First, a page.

6. The first question which calls for our determination is whether the second appeals were competent. I have already stated that the first lower appellate Court overruled the defendants' plea that they had a right to fish in the jalkar as a part of the public domain and upheld the claim of the plaintiffs to recover either rent or damages from the defendants on the ground that the plaintiffs have established their 16 AS. right to claim rent or damages in respect of the fishery. The question whether the appeals to this Court were barred or not, depends on the interpretation of Sections 193 and 153, Ben. Ten. Act. Section 193 states that the provisions of this Act applicable to suits for the recovery of arrears of rent shall, as far as may be, apply to suits for the recovery of anything payable or deliverable in respect of rights of pasturages, forest rights or rights over fisheries and like. Our learned brother Mookerjee J. was of the opinion that Section 193 attracted not merely the procedural part but also the substantive part of the Act and as such the provisions of Section 153 were attracted to suits for recovery of rents in respect of rights over fisheries. On this ground the appeals were held to be incompetent. Before our learned brother no question was raised about the applicability of the exception to Section 153, Ben. Ten. Act.
7. Conceding that Section 153, Ben. Ten. Act applies to suits for recovery of rent in respect of tights over fishery a further question as regards the applicability of the exception to the first part of Section 153 has to be considered. The exception applies in cases where
'the decree or order has decided a question relating to title to land or 'to some interest in the land as between parties having conflicting claims thereto or . . . . . . .'
In the present case, the plaintiffs claim a right to recover rent in respect of their right to the fishery. The defendants dispute that right and set up in themselves an independent right to fish free of the obligation to pay any rent or damages to the plaintiffs. There is thus a clear conflict between the parties as regards the right to fish in the Jalkar. The first lower appellate Court decided this conflict in favour of the plaintiffs and against the defendants. Prima facie, therefore, the exception would apply. Mr. Paresh Nath Mukherjee, appearing for the respondents, however, contends that the conflicting claims between the parties do not relate to 'title to land or to some interest in land' and as such the exception to the first part of Section 153 does not apply. This contention receives support from the literal sense of the words used. We are however to consider the general intention of the Legislature as manifest in Section 193 which seeks to incorporate all the provisions of Act relating to suits for recovery of rent. In my opinion, the Legislature never intended that the main part of Section 153 would be attracted and the exception thereto would be inapplicable. A liberal and reasonable construction has to be put upon the words used, a construction which would advance the clear intent of the Legislature in enacting Section 193. In my opinion, the words 'land or some interest in land' must be read as meaning the subject-matter in respect of which the claim to recover rent is made. If the words are so construed it follows that the exception to first part of Section 153 applies to the facts of this case. This aspect of the matter was not placed before our learned brother. In my opinion the second appeals preferred to this Court were competent and the decision has to be set aside on that ground.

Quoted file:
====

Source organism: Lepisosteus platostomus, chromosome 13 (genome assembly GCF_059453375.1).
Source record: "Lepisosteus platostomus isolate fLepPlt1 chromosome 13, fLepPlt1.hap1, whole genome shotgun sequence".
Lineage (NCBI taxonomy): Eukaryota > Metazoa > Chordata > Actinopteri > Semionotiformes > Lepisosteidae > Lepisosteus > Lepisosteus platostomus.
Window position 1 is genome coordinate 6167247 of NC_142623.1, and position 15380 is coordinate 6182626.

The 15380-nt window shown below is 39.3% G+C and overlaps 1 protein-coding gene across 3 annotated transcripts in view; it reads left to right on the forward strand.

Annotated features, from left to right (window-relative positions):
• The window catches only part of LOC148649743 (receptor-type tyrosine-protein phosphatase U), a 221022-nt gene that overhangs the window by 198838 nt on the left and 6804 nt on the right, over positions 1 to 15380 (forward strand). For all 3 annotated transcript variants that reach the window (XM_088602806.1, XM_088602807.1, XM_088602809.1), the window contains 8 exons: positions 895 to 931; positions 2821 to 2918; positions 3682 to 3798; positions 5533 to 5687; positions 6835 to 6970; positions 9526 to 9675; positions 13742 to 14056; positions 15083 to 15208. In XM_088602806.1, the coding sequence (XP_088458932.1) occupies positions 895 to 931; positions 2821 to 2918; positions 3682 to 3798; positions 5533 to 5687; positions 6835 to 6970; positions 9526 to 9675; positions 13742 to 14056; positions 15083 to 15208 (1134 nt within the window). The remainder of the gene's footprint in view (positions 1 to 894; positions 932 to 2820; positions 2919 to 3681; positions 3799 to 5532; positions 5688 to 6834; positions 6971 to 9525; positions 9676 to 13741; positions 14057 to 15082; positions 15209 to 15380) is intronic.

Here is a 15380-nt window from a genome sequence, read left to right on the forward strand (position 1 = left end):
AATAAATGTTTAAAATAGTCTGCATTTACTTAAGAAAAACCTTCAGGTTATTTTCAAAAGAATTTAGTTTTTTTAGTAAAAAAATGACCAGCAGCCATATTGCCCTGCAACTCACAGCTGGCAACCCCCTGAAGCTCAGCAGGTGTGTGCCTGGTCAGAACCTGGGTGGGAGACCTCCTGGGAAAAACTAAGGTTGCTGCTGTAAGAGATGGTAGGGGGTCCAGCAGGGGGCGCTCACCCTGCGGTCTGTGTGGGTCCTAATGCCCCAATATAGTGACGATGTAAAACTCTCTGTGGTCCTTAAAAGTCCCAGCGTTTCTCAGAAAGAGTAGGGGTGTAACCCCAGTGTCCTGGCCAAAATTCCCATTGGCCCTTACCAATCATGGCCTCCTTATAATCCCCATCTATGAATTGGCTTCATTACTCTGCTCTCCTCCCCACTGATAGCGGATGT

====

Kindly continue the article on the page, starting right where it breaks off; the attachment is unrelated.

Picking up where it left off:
8. The merits of the controversy were not gone into in this Court. Learned advocates appearing before us stated that instead of the case being remitted to our learned brother the same may be considered by this Court. We have accordingly heard the learned advocates on this point and proceed to record our opinion on the points raised.